Content: Common pool resources (CPR) are shared among people who may not agree on how to manage them. Those disagreements underlie the many, harmful examples of CPR challenges that we face today, e.g., climate change, depletion of open-water fisheries, local air and water pollution, failures in public provision of education, health and/or transportation, and public and national security.
Students in this 100-level course will explore different management paradigms, successes and failures in managing CPRs using case studies, theoretical readings, experiments and in-class exercises. (You are not expected to know anything about these topics before starting the class.) A major component of this class – the group project – will give students hands-on experience in understanding and addressing a CPR challenge.
Themes: Sustainability, politics, individual and group behavior, incentives, institutions
- Have experience in tackling a real world CPR challenge.
- Have extended experience in working within a group charged with delivering results.
- Be able to explain CPR challenges in terms of causes, impacts and potential responses.
Once available, timetables will be published here.
Mode of instruction
The course is taught through two-hour seminars. Students will be expected to participate in both large and small group discussions; present and defend their ideas within an academic setting; and take part in group projects. The instructor will facilitate and ensure the efficient running of the discussion, but students are responsible for its quality.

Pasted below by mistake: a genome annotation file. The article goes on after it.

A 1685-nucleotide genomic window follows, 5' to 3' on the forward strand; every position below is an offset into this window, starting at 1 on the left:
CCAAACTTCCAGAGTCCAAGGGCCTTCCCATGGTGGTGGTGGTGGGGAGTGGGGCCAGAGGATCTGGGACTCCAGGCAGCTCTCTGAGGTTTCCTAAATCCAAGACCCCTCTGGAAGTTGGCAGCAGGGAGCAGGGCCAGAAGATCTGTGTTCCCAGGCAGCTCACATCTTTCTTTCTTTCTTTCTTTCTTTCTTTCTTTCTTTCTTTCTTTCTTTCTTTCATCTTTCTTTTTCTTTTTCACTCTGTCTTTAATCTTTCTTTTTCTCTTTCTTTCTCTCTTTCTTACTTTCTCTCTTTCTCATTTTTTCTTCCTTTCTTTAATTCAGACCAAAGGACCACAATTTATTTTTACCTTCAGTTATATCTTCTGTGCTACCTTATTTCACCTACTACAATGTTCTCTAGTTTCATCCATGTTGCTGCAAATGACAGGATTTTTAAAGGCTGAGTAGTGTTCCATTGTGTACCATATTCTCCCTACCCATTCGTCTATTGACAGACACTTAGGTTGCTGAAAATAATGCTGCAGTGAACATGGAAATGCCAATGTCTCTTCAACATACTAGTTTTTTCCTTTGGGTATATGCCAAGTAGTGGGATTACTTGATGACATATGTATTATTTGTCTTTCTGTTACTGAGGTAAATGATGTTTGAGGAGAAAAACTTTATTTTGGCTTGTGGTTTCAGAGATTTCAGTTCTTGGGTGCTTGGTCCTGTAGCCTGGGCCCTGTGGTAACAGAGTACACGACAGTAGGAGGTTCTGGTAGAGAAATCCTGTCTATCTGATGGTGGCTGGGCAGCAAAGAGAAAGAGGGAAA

Class participation: 15% (continuous weeks 1-7)
Homework quizzes and/or reading assignments: 35% (due weeks 2-6)
Individual contribution to group presentation: 15% (due week 7)
Individual contribution to group report: 35% (due reading week)
NB: Group projects are an important part of this class. Individual grades on group work will be assessed by the instructor.
There will be a Blackboard site available for this course. Students will be enrolled at least one week before the start of classes.
Ostrom, Gardner and Walker (1994). Rules, Games, and Common-Pool Resources. Ann Arbor Books
This course is open to LUC students and LUC exchange students. Registration is coordinated by the Education Coordinator. Interested non-LUC students should contact email@example.com.
David Zetland (firstname.lastname@example.org)
Leiden University College, Room 4.37